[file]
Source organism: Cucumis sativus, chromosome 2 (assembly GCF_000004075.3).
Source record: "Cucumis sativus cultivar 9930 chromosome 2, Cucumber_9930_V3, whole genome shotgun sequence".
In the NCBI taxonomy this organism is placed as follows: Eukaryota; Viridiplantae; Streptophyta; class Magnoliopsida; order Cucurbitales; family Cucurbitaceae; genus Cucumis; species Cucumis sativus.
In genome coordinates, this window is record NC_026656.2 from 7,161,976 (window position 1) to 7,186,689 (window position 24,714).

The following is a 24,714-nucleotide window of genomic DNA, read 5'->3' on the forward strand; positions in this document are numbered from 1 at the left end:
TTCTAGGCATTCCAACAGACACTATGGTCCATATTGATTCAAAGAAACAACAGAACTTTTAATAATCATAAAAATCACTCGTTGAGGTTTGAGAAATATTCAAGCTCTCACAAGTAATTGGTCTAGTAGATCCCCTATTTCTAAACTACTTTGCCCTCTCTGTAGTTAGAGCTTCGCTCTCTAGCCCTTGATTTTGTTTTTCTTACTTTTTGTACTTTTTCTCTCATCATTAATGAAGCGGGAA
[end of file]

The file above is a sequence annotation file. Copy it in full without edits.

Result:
Source organism: Cucumis sativus, chromosome 2 (assembly GCF_000004075.3).
Source record: "Cucumis sativus cultivar 9930 chromosome 2, Cucumber_9930_V3, whole genome shotgun sequence".
In the NCBI taxonomy this organism is placed as follows: Eukaryota; Viridiplantae; Streptophyta; class Magnoliopsida; order Cucurbitales; family Cucurbitaceae; genus Cucumis; species Cucumis sativus.
In genome coordinates, this window is record NC_026656.2 from 7,161,976 (window position 1) to 7,186,689 (window position 24,714).

The following is a 24,714-nucleotide window of genomic DNA, read 5'->3' on the forward strand; positions in this document are numbered from 1 at the left end:
TTCTAGGCATTCCAACAGACACTATGGTCCATATTGATTCAAAGAAACAACAGAACTTTTAATAATCATAAAAATCACTCGTTGAGGTTTGAGAAATATTCAAGCTCTCACAAGTAATTGGTCTAGTAGATCCCCTATTTCTAAACTACTTTGCCCTCTCTGTAGTTAGAGCTTCGCTCTCTAGCCCTTGATTTTGTTTTTCTTACTTTTTGTACTTTTTCTCTCATCATTAATGAAGCGGGAA